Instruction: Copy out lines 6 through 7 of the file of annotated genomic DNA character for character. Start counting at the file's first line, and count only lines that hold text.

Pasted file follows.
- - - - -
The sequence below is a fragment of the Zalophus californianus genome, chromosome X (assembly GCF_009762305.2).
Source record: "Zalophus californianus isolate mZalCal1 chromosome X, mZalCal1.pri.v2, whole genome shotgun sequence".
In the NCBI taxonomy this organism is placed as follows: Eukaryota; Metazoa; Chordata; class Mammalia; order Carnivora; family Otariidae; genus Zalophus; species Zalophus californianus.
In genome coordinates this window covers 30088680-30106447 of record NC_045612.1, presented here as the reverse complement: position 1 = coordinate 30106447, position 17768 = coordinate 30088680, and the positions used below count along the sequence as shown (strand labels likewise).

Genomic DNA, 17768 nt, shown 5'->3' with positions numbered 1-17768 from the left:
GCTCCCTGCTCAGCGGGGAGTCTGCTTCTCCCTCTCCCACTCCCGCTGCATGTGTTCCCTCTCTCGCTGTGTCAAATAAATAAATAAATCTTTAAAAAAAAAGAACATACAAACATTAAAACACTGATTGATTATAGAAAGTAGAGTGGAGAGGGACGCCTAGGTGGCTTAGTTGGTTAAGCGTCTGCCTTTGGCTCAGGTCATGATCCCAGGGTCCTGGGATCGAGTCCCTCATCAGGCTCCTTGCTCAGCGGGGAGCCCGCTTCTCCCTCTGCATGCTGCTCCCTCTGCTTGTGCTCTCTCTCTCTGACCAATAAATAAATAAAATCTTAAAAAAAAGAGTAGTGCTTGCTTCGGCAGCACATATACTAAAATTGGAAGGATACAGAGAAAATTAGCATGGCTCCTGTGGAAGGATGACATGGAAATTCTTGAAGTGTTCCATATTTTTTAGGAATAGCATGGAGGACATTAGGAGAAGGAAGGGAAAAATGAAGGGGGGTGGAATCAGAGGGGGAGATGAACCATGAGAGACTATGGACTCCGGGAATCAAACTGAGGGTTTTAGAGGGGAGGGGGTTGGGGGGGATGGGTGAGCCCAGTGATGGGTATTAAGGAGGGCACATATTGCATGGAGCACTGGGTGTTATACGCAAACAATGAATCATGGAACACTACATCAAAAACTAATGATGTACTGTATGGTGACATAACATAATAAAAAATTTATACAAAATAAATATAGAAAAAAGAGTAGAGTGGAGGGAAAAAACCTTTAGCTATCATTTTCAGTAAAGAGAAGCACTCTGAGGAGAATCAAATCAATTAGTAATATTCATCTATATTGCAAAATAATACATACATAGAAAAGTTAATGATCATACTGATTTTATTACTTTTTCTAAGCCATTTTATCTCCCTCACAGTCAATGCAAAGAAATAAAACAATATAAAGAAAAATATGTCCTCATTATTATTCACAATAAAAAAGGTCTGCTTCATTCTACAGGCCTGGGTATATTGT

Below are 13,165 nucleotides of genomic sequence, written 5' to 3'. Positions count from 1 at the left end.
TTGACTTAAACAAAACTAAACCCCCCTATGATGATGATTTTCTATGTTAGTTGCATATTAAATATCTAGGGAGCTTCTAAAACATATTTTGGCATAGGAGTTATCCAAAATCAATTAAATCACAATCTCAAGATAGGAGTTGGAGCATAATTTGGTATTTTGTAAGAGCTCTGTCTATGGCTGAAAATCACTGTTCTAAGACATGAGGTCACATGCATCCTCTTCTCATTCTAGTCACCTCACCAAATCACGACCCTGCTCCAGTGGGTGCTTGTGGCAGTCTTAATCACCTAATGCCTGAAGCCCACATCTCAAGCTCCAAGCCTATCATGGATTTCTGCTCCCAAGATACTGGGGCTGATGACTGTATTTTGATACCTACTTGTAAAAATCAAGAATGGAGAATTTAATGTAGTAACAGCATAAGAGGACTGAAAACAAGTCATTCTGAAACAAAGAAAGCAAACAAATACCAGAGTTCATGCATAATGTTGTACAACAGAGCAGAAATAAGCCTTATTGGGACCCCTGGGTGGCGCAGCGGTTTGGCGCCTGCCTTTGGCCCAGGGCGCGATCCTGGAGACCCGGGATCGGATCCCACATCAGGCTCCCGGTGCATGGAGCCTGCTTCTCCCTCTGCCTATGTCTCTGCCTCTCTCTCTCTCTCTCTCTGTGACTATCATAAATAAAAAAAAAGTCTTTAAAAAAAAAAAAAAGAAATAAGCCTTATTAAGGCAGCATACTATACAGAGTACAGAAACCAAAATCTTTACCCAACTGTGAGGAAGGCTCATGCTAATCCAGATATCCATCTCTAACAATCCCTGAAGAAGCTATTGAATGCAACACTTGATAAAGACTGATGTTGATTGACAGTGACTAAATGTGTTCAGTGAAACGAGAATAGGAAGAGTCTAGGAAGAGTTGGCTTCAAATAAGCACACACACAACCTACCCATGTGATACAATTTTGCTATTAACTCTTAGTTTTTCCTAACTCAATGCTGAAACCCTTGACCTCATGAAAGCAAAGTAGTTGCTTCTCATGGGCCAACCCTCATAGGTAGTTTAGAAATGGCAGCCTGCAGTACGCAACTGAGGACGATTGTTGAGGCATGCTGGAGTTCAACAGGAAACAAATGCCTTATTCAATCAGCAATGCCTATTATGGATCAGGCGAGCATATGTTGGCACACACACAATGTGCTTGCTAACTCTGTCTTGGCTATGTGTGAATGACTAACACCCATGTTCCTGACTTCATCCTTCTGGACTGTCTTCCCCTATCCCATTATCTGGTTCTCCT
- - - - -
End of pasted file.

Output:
GCTCCCTGCTCAGCGGGGAGTCTGCTTCTCCCTCTCCCACTCCCGCTGCATGTGTTCCCTCTCTCGCTGTGTCAAATAAATAAATAAATCTTTAAAAAAAAAGAACATACAAACATTAAAACACTGATTGATTATAGAAAGTAGAGTGGAGAGGGACGCCTAGGTGGCTTAGTTGGTTAAGCGTCTGCCTTTGGCTCAGGTCATGATCCCAGGGTCCTGGGATCGAGTCCCTCATCAGGCTCCTTGCTCAGCGGGGAGCCCGCTTCTCCCTCTGCATGCTGCTCCCTCTGCTTGTGCTCTCTCTCTCTGACCAATAAATAAATAAAATCTTAAAAAAAAGAGTAGTGCTTGCTTCGGCAGCACATATACTAAAATTGGAAGGATACAGAGAAAATTAGCATGGCTCCTGTGGAAGGATGACATGGAAATTCTTGAAGTGTTCCATATTTTTTAGGAATAGCATGGAGGACATTAGGAGAAGGAAGGGAAAAATGAAGGGGGGTGGAATCAGAGGGGGAGATGAACCATGAGAGACTATGGACTCCGGGAATCAAACTGAGGGTTTTAGAGGGGAGGGGGTTGGGGGGGATGGGTGAGCCCAGTGATGGGTATTAAGGAGGGCACATATTGCATGGAGCACTGGGTGTTATACGCAAACAATGAATCATGGAACACTACATCAAAAACTAATGATGTACTGTATGGTGACATAACATAATAAAAAATTTATACAAAATAAATATAGAAAAAAGAGTAGAGTGGAGGGAAAAAACCTTTAGCTATCATTTTCAGTAAAGAGAAGCACTCTGAGGAGAATCAAATCAATTAGTAATATTCATCTATATTGCAAAATAATACATACATAGAAAAGTTAATGATCATACTGATTTTATTACTTTTTCTAAGCCATTTTATCTCCCTCACAGTCAATGCAAAGAAATAAAACAATATAAAGAAAAATATGTCCTCATTATTATTCACAATAAAAAAGGTCTGCTTCATTCTACAGGCCTGGGTATATTGT

Below are 13,165 nucleotides of genomic sequence, written 5' to 3'. Positions count from 1 at the left end.